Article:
Message # 59 | 1 Corinthians 16:5-24 | October 15, 2017
“Man up and show affection for one another.” Well now, that’s a bit unusual. You’ve probably seen or heard of things that don’t typically go together, fire and water, orange juice and milk, orange juice and oreos ☹, chocolate and mustard, dogs and cats, chocolate and your pocket on a warm day, your grandma and breakdancing, a shared entrance for a candy store and kids yoga studio, and the list could go on . . . some of you are thinking it went on longer than it should have already.
I suppose it’s a bit of cliché or a broad generalization but men and affection often don’t seem to get placed together. Let me point you to the two verses that, at first glance, seem to communicate this. “Be watchful, stand firm in the faith, act like men, be strong. Let all that you do be done in love” (1 Cor 16:13–14 ESV). We’re going to take a deeper look at these phrases, but before we do, let me offer a statement that more accurately portrays Paul’s sentiment rather than, “man up and show affection.”
Purpose Statement. Spiritual maturity and healthy community require intense spiritual strength accompanied by abundant affection.
Be Watchful. Be alert. Be vigilant. Of course this word is used in a number of different context – moments as literal as Jesus telling his disciples to not fall asleep in the garden. But, when used in a more figurative manner, it usually refers to two types of alertness. (1) First, we are to be alert and waiting for the return of the Lord. “Watch therefore, for you know neither the day nor the hour” (Matt 24:13). While we ought to always be alert for the return of the Lord, this is probably not the meaning of the verse in 1 Corinthians. (2) Secondly, this word is used in the context of being alert for the attacks of the flesh and Satan. Paul is calling these Corinthian believers to be spiritually alert to the reality of spiritual warfare, similar to the charge Peter offers in his epistle.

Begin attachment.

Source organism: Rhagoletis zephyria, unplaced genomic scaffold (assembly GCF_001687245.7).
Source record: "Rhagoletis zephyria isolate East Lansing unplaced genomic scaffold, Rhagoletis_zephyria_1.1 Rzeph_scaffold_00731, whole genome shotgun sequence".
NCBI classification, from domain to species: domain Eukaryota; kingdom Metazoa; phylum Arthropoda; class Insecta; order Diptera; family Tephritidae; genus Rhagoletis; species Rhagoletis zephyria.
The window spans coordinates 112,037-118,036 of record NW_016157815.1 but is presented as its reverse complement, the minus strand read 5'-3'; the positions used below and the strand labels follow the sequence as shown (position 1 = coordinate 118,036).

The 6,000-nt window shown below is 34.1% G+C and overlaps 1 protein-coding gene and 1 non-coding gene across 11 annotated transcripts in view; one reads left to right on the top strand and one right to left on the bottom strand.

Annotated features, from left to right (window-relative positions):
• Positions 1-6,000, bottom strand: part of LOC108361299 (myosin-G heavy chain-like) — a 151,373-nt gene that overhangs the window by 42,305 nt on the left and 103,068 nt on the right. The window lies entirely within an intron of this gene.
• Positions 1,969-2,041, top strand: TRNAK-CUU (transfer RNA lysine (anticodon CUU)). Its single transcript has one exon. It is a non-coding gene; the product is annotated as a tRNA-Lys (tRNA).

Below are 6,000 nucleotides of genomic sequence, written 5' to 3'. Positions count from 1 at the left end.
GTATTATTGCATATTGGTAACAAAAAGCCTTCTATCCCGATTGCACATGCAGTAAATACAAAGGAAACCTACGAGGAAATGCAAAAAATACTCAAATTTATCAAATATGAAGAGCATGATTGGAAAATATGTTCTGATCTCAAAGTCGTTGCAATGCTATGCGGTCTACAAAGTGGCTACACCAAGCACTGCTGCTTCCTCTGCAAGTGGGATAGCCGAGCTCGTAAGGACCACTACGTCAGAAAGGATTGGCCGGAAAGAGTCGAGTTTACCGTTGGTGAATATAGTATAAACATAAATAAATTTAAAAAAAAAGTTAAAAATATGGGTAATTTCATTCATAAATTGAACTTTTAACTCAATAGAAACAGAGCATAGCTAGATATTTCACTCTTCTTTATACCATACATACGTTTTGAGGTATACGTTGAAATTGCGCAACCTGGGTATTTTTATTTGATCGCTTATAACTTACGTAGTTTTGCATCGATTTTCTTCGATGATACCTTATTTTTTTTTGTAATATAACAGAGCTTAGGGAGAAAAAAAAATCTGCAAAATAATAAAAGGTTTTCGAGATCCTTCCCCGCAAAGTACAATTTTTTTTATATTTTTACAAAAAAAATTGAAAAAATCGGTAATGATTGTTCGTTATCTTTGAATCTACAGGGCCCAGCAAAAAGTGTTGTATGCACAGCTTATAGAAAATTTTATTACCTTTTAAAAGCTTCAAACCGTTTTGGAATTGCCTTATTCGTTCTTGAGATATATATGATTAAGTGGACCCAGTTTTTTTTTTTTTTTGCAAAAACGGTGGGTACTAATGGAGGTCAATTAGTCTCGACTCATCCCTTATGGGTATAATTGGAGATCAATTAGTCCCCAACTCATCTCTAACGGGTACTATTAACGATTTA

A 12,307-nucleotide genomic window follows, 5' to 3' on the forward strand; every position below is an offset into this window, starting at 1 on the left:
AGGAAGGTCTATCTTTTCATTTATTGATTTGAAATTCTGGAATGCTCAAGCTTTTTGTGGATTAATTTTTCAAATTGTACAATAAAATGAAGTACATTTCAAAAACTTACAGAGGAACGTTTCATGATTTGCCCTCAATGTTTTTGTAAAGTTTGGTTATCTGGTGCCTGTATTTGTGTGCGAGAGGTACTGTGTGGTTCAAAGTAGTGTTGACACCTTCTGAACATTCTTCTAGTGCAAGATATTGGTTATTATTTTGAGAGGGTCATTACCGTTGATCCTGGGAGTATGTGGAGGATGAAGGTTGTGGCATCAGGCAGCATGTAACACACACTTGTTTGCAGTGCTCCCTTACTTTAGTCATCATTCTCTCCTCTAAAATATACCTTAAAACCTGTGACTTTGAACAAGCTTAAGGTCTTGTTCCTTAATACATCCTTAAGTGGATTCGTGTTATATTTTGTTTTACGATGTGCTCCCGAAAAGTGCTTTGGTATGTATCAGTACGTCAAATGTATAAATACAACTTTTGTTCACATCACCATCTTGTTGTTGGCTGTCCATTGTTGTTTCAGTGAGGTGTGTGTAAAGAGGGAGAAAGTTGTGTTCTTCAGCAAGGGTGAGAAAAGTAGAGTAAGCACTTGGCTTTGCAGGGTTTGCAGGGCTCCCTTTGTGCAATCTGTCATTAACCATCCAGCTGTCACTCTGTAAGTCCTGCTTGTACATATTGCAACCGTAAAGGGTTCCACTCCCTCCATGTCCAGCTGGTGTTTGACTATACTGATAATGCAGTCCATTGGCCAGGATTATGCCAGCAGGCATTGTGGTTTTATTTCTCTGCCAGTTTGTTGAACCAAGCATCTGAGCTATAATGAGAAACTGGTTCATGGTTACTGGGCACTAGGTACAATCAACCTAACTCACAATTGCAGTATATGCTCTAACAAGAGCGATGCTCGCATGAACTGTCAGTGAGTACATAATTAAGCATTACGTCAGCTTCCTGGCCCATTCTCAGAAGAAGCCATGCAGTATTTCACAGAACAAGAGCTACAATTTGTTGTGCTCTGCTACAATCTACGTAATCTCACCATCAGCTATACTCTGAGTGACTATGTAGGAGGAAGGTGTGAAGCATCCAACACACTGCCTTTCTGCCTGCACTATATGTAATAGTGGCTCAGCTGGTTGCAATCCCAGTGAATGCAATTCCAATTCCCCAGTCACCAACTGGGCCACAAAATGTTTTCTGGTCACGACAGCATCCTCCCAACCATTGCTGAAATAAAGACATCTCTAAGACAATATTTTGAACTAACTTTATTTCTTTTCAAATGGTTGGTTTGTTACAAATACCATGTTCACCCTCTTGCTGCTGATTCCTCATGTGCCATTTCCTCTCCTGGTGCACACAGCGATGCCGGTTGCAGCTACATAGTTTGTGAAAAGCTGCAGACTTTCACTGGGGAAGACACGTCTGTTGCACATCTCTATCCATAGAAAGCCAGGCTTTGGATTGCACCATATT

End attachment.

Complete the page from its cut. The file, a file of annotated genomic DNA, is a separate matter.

Be sober-minded; be watchful. Your adversary the devil prowls around like a roaring lion, seeking someone to devour. 9 Resist him, firm in your faith, knowing that the same kinds of suffering are being experienced by your brotherhood throughout the world. (1 Peter 5:8–9 ESV).
Paul doesn’t want these believers to be lulled into a state of complacency. There is never a moment we get to turn off our alertness. We are always on spiritually. This can be challenging though.
Consider having people in your home, friends or family. While they are present, you have a sense of obligation to them. You feel responsible to entertain them. Probably your family conversations are more guarded. You probably wear different clothes when guests are over. You never really rest in the same way that you would when it’s just your family at home. You are always on. You are always alert to your words and actions (or at least hopefully you are). When your guests leave, the pajamas and the normal family mocking and sarcasm come back in force.
So then, let’s tie that idea to what Paul is commanding here. While we are still present within this world, we don’t ever really get to the place where we can turn off our alertness to the reality of the presence of sin and evil forces lurking around us. We are always turned on. Always spiritually awake. Don’t ever let your guard down. Satan is always looking for ways to cause us to stumble and destroy us.
Stand Firm in the Faith. To stand implies stability, firmness and steadfastness. In this context it communicates the idea of “I’m not moving.”
Put on the whole armor of God, that you may be able to stand against the schemes of the devil. . . . take up the whole armor of God, that you may be able to withstand in the evil day, and having done all, to stand firm. 14 Stand therefore (Ephesians 6:11–14 ESV).
But upon what are we standing? We are to stand in the faith. We are not standing in our faith. Our faith is weak and unstable. We stand in “The Faith.” While faith can refer to our personal trust, it can also refer to the content in which we trust. Paul writes similarly to the Thessalonians. “So then, brothers, stand firm and hold to the traditions that you were taught by us” (2 Thess 2:15 ESV). Similarly, Jude writes, “Beloved, although I was very eager to write to you about our common salvation, I found it necessary to write appealing to you to contend for the faith that was once for all delivered to the saints” (Jude 3 ESV).
Be Courageous and Strong. I purposefully place these two imperatives together, and I will explain in a moment. Before I do, let’s wrestle just a bit with their meaning. The ESV and NAS translate the first command as “act like men” and the KJV offers the even more confusing phrase, “quit you like men.” Other versions translate this word as “show courage” (NET) or “be courageous” (NLT, NIV). Our modern colloquialisms “man up” or “put your big boy pants on,” while probably a bit insulting and demeaning, are equal in meaning to this Greek word.
In a technical sense, it is entirely appropriate to translate this word as “act like men.” The Greek word for man is at the root of the word, but as one commentator wrote: